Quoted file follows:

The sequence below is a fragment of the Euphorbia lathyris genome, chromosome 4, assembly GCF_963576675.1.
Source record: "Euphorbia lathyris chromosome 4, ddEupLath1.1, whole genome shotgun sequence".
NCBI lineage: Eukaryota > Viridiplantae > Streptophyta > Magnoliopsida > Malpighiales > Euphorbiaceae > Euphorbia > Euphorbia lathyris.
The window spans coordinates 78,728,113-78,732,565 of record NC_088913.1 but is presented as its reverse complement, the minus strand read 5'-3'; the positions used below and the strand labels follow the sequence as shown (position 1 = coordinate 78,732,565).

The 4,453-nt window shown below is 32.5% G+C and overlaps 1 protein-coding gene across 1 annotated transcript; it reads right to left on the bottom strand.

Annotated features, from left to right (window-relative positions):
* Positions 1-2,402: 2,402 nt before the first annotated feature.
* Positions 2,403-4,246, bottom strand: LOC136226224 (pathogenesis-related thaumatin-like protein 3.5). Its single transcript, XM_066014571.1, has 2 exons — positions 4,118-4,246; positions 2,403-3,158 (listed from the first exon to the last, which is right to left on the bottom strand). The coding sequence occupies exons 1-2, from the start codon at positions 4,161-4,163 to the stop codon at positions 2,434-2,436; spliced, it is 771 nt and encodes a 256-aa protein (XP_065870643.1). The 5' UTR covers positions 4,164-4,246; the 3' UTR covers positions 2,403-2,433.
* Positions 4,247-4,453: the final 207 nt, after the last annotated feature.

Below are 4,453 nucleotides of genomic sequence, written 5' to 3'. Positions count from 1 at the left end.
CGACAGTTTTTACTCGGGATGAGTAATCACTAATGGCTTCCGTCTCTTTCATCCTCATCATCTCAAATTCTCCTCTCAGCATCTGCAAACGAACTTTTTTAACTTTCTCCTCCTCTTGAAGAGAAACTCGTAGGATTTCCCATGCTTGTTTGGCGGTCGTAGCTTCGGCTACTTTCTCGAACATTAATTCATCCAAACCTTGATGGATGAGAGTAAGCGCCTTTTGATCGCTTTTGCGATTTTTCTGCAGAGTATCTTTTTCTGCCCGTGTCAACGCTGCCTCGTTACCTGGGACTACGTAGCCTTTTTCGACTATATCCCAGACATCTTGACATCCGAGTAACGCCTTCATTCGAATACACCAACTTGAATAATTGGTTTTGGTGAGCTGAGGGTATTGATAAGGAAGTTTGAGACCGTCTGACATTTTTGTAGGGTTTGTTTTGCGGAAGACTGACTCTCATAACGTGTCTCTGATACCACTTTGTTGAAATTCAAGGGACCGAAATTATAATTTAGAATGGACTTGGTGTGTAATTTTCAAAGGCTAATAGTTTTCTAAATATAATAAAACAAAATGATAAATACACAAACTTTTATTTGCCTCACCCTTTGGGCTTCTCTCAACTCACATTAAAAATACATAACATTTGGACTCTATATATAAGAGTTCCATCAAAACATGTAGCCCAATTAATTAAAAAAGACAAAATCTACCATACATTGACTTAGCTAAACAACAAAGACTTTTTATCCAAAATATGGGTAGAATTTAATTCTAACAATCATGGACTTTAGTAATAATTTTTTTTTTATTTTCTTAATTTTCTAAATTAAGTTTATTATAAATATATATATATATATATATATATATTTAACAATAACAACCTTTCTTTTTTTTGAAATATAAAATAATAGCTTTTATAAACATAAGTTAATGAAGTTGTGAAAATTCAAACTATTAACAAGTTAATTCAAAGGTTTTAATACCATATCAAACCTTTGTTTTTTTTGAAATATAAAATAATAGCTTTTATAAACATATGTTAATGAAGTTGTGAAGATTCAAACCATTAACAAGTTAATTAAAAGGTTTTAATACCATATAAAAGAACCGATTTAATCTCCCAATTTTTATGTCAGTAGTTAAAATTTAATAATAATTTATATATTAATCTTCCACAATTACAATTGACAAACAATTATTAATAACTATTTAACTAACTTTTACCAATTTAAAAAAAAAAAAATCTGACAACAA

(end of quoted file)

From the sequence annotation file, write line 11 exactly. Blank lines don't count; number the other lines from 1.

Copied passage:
CGACAGTTTTTACTCGGGATGAGTAATCACTAATGGCTTCCGTCTCTTTCATCCTCATCATCTCAAATTCTCCTCTCAGCATCTGCAAACGAACTTTTTTAACTTTCTCCTCCTCTTGAAGAGAAACTCGTAGGATTTCCCATGCTTGTTTGGCGGTCGTAGCTTCGGCTACTTTCTCGAACATTAATTCATCCAAACCTTGATGGATGAGAGTAAGCGCCTTTTGATCGCTTTTGCGATTTTTCTGCAGAGTATCTTTTTCTGCCCGTGTCAACGCTGCCTCGTTACCTGGGACTACGTAGCCTTTTTCGACTATATCCCAGACATCTTGACATCCGAGTAACGCCTTCATTCGAATACACCAACTTGAATAATTGGTTTTGGTGAGCTGAGGGTATTGATAAGGAAGTTTGAGACCGTCTGACATTTTTGTAGGGTTTGTTTTGCGGAAGACTGACTCTCATAACGTGTCTCTGATACCACTTTGTTGAAATTCAAGGGACCGAAATTATAATTTAGAATGGACTTGGTGTGTAATTTTCAAAGGCTAATAGTTTTCTAAATATAATAAAACAAAATGATAAATACACAAACTTTTATTTGCCTCACCCTTTGGGCTTCTCTCAACTCACATTAAAAATACATAACATTTGGACTCTATATATAAGAGTTCCATCAAAACATGTAGCCCAATTAATTAAAAAAGACAAAATCTACCATACATTGACTTAGCTAAACAACAAAGACTTTTTATCCAAAATATGGGTAGAATTTAATTCTAACAATCATGGACTTTAGTAATAATTTTTTTTTTATTTTCTTAATTTTCTAAATTAAGTTTATTATAAATATATATATATATATATATATATATTTAACAATAACAACCTTTCTTTTTTTTGAAATATAAAATAATAGCTTTTATAAACATAAGTTAATGAAGTTGTGAAAATTCAAACTATTAACAAGTTAATTCAAAGGTTTTAATACCATATCAAACCTTTGTTTTTTTTGAAATATAAAATAATAGCTTTTATAAACATATGTTAATGAAGTTGTGAAGATTCAAACCATTAACAAGTTAATTAAAAGGTTTTAATACCATATAAAAGAACCGATTTAATCTCCCAATTTTTATGTCAGTAGTTAAAATTTAATAATAATTTATATATTAATCTTCCACAATTACAATTGACAAACAATTATTAATAACTATTTAACTAACTTTTACCAATTTAAAAAAAAAAAAATCTGACAACAA